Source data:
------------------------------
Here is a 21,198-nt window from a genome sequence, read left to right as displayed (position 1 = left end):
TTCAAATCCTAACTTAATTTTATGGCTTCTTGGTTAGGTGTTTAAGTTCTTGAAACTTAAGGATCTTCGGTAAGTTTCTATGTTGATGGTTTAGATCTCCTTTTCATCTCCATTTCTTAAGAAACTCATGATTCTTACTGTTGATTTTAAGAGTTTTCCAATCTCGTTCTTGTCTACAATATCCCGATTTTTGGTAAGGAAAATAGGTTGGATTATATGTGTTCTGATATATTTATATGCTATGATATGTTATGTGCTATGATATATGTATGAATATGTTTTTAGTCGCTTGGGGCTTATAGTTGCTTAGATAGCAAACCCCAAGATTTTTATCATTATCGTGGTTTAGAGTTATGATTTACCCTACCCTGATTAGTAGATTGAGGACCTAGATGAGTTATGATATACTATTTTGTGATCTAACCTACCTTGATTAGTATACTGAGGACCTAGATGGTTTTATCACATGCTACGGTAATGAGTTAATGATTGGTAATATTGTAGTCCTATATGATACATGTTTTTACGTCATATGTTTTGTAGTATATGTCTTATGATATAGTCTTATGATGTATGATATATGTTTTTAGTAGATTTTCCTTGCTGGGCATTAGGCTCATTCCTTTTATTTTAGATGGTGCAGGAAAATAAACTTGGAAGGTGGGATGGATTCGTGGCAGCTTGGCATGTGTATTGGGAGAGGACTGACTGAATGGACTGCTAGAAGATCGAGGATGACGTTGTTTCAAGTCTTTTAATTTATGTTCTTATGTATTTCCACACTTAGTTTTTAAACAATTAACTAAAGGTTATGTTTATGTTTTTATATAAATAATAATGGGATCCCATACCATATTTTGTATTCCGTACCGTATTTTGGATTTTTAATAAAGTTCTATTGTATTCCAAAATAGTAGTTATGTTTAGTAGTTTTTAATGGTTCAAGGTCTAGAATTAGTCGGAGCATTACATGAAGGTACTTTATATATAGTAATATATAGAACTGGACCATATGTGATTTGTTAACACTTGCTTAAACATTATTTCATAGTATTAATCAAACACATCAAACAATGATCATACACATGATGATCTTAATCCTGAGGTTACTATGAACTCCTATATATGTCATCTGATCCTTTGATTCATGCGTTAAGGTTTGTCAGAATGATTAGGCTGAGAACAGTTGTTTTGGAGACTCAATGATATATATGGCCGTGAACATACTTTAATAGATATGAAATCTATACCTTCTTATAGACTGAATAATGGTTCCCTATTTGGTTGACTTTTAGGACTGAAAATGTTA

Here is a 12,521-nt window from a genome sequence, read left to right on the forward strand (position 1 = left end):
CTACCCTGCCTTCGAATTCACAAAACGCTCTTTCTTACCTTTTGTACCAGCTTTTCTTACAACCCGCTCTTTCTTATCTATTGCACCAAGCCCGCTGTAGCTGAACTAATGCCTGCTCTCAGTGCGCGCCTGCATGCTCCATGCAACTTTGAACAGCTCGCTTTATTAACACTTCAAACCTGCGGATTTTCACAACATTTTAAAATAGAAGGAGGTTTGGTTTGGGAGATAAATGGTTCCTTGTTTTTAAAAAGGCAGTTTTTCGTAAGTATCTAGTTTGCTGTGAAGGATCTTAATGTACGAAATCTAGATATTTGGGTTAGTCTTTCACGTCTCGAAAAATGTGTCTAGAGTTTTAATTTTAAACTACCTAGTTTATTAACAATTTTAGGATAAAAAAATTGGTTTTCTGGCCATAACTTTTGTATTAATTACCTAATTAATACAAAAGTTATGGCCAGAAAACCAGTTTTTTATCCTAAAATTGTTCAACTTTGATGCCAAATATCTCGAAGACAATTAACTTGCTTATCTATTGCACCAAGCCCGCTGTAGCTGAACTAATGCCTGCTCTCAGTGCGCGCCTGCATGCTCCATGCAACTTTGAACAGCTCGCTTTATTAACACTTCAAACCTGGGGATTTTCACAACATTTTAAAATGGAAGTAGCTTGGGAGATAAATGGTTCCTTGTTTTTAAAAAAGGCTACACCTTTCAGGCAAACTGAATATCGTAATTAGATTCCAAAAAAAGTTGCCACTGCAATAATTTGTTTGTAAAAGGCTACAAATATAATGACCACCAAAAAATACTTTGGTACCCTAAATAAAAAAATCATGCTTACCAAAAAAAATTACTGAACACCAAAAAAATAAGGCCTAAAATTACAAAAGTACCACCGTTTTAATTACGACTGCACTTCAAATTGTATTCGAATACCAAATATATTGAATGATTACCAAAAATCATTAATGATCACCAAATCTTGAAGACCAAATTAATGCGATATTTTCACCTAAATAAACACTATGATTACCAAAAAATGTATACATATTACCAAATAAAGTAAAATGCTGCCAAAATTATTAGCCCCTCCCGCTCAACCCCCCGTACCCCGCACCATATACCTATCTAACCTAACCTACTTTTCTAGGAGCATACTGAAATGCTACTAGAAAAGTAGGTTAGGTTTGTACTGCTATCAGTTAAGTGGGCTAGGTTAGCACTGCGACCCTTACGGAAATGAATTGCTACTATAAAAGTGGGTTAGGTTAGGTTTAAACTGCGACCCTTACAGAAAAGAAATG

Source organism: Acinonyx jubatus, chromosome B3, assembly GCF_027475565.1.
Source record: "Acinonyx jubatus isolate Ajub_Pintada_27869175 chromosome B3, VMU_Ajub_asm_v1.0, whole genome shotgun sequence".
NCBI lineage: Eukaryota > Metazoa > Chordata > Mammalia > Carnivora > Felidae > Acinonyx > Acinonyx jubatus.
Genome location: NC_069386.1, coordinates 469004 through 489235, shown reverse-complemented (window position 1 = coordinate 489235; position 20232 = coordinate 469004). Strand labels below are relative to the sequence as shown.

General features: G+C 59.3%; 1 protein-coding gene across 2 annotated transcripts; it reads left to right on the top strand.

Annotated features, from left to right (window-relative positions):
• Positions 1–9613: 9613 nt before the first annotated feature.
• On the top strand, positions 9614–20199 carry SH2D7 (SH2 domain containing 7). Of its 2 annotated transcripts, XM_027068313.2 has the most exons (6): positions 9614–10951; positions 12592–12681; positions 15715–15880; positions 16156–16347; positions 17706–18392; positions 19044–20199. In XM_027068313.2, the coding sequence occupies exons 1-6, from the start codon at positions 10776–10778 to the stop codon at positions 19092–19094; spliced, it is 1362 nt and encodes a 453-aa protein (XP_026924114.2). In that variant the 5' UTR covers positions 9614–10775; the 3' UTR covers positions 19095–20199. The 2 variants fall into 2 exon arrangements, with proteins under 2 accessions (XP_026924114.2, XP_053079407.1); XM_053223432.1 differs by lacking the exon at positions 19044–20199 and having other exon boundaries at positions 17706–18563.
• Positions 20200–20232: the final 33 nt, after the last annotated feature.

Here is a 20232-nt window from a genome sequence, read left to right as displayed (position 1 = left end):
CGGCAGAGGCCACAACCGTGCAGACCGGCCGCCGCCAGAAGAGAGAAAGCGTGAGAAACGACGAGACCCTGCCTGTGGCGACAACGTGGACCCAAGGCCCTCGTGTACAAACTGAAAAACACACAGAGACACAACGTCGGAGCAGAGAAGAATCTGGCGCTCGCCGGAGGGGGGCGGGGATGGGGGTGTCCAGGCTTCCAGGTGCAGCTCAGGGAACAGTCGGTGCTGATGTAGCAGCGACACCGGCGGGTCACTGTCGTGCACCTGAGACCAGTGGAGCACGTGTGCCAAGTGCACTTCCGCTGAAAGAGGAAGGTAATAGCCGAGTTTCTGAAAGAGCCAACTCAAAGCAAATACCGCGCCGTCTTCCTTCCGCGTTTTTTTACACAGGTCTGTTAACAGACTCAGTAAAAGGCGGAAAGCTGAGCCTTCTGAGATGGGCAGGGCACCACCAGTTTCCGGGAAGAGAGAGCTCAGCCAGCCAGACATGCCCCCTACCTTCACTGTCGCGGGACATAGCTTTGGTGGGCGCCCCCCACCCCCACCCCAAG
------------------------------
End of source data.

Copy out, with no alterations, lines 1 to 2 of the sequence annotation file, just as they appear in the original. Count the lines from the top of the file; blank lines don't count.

Here is a 21,198-nt window from a genome sequence, read left to right as displayed (position 1 = left end):
TTCAAATCCTAACTTAATTTTATGGCTTCTTGGTTAGGTGTTTAAGTTCTTGAAACTTAAGGATCTTCGGTAAGTTTCTATGTTGATGGTTTAGATCTCCTTTTCATCTCCATTTCTTAAGAAACTCATGATTCTTACTGTTGATTTTAAGAGTTTTCCAATCTCGTTCTTGTCTACAATATCCCGATTTTTGGTAAGGAAAATAGGTTGGATTATATGTGTTCTGATATATTTATATGCTATGATATGTTATGTGCTATGATATATGTATGAATATGTTTTTAGTCGCTTGGGGCTTATAGTTGCTTAGATAGCAAACCCCAAGATTTTTATCATTATCGTGGTTTAGAGTTATGATTTACCCTACCCTGATTAGTAGATTGAGGACCTAGATGAGTTATGATATACTATTTTGTGATCTAACCTACCTTGATTAGTATACTGAGGACCTAGATGGTTTTATCACATGCTACGGTAATGAGTTAATGATTGGTAATATTGTAGTCCTATATGATACATGTTTTTACGTCATATGTTTTGTAGTATATGTCTTATGATATAGTCTTATGATGTATGATATATGTTTTTAGTAGATTTTCCTTGCTGGGCATTAGGCTCATTCCTTTTATTTTAGATGGTGCAGGAAAATAAACTTGGAAGGTGGGATGGATTCGTGGCAGCTTGGCATGTGTATTGGGAGAGGACTGACTGAATGGACTGCTAGAAGATCGAGGATGACGTTGTTTCAAGTCTTTTAATTTATGTTCTTATGTATTTCCACACTTAGTTTTTAAACAATTAACTAAAGGTTATGTTTATGTTTTTATATAAATAATAATGGGATCCCATACCATATTTTGTATTCCGTACCGTATTTTGGATTTTTAATAAAGTTCTATTGTATTCCAAAATAGTAGTTATGTTTAGTAGTTTTTAATGGTTCAAGGTCTAGAATTAGTCGGAGCATTACATGAAGGTACTTTATATATAGTAATATATAGAACTGGACCATATGTGATTTGTTAACACTTGCTTAAACATTATTTCATAGTATTAATCAAACACATCAAACAATGATCATACACATGATGATCTTAATCCTGAGGTTACTATGAACTCCTATATATGTCATCTGATCCTTTGATTCATGCGTTAAGGTTTGTCAGAATGATTAGGCTGAGAACAGTTGTTTTGGAGACTCAATGATATATATGGCCGTGAACATACTTTAATAGATATGAAATCTATACCTTCTTATAGACTGAATAATGGTTCCCTATTTGGTTGACTTTTAGGACTGAAAATGTTA